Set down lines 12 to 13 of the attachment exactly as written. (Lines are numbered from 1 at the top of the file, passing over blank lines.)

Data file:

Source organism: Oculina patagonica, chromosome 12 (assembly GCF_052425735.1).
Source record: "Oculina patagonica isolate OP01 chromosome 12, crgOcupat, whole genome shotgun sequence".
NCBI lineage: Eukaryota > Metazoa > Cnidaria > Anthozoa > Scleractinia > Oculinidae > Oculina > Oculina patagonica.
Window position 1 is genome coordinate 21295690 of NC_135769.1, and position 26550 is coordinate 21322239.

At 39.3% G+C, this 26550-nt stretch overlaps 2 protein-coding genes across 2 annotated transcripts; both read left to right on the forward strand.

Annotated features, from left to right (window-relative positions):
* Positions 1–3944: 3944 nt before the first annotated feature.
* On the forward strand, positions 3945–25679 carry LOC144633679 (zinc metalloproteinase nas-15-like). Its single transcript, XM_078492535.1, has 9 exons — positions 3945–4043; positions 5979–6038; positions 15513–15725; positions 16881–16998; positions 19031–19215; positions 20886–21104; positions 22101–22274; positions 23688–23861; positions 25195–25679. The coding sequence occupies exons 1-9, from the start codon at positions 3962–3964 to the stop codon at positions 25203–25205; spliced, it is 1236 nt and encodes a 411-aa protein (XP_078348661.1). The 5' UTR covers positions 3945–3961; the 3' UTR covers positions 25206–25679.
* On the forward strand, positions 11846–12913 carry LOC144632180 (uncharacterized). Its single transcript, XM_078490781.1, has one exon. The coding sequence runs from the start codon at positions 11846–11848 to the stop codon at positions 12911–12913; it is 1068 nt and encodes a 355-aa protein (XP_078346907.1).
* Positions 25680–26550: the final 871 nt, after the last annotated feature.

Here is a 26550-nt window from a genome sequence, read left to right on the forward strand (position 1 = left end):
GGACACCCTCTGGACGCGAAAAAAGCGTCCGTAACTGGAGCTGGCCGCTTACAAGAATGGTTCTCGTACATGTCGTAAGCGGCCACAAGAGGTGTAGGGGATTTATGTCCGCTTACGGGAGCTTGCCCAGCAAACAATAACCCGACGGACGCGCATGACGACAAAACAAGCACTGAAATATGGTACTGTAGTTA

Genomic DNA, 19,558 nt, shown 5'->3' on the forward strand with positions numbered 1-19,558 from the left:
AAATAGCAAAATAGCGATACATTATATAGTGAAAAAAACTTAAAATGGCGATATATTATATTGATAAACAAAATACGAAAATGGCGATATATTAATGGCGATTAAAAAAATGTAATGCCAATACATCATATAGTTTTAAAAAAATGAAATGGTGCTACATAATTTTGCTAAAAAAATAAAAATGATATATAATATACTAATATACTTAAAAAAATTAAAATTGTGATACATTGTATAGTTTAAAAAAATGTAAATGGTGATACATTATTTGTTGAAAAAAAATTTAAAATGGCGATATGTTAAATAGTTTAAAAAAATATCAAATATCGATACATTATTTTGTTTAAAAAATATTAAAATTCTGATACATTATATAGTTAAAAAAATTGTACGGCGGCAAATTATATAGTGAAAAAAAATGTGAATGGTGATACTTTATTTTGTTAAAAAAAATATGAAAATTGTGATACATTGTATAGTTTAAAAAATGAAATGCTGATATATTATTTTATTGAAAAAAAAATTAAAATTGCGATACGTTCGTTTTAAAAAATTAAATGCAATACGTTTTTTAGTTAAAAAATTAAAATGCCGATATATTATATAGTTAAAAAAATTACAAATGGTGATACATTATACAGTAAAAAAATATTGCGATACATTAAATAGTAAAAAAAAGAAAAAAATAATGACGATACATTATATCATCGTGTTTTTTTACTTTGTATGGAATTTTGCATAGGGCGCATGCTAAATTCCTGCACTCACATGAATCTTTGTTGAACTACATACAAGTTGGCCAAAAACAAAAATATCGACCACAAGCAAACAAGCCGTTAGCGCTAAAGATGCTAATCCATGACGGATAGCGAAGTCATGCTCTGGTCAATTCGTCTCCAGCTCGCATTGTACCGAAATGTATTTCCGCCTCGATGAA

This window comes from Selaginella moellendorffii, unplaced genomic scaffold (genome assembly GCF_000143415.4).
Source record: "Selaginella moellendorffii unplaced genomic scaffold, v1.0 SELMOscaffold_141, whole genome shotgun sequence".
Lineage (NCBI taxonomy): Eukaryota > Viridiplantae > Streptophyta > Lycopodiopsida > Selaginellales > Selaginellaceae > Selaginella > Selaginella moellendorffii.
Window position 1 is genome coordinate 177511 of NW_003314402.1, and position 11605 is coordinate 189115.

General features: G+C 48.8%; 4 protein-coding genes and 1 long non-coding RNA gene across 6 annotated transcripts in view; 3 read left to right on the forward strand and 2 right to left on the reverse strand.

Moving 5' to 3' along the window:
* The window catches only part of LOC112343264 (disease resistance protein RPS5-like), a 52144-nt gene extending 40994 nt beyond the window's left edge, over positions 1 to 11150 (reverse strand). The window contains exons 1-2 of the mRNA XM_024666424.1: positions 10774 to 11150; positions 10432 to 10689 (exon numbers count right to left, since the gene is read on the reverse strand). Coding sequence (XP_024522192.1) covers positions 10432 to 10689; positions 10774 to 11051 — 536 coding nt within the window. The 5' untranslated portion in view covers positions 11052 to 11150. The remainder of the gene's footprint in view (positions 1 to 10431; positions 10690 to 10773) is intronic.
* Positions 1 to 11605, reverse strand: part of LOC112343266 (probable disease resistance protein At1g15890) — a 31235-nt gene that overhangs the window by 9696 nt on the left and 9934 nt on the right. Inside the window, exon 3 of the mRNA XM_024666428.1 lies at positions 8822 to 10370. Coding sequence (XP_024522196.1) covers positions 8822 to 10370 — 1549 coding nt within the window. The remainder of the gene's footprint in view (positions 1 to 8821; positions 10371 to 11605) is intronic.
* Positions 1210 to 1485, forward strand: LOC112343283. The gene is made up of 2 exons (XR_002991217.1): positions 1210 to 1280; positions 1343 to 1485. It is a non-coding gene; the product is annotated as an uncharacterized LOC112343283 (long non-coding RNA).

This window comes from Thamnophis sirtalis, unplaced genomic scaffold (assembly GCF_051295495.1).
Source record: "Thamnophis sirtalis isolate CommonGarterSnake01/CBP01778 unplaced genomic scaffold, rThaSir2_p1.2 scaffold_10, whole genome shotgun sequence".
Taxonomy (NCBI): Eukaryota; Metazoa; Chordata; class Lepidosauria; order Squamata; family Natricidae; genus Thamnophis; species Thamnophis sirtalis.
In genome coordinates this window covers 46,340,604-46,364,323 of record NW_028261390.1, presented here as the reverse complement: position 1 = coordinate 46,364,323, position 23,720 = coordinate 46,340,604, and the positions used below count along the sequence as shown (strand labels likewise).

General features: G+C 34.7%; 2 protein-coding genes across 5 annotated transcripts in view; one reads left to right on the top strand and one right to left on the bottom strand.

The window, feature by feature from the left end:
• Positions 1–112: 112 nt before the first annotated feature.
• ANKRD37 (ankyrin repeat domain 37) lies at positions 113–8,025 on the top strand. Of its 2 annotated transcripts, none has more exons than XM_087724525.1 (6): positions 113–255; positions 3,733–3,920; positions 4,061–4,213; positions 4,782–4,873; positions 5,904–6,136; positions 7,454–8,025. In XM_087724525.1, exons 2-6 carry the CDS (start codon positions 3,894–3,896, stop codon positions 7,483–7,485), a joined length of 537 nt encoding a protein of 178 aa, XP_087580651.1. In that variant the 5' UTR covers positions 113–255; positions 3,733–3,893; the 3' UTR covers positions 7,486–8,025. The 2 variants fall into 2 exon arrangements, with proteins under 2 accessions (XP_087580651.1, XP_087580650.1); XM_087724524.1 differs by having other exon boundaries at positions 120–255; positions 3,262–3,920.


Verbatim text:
GGACACCCTCTGGACGCGAAAAAAGCGTCCGTAACTGGAGCTGGCCGCTTACAAGAATGGTTCTCGTACATGTCGTAAGCGGCCACAAGAGGTGTAGGGGATTTATGTCCGCTTACGGGAGCTTGCCCAGCAAACAATAACCCGACGGACGCGCATGACGACAAAACAAGCACTGAAATATGGTACTGTAGTTA

Genomic DNA, 19,558 nt, shown 5'->3' on the forward strand with positions numbered 1-19,558 from the left: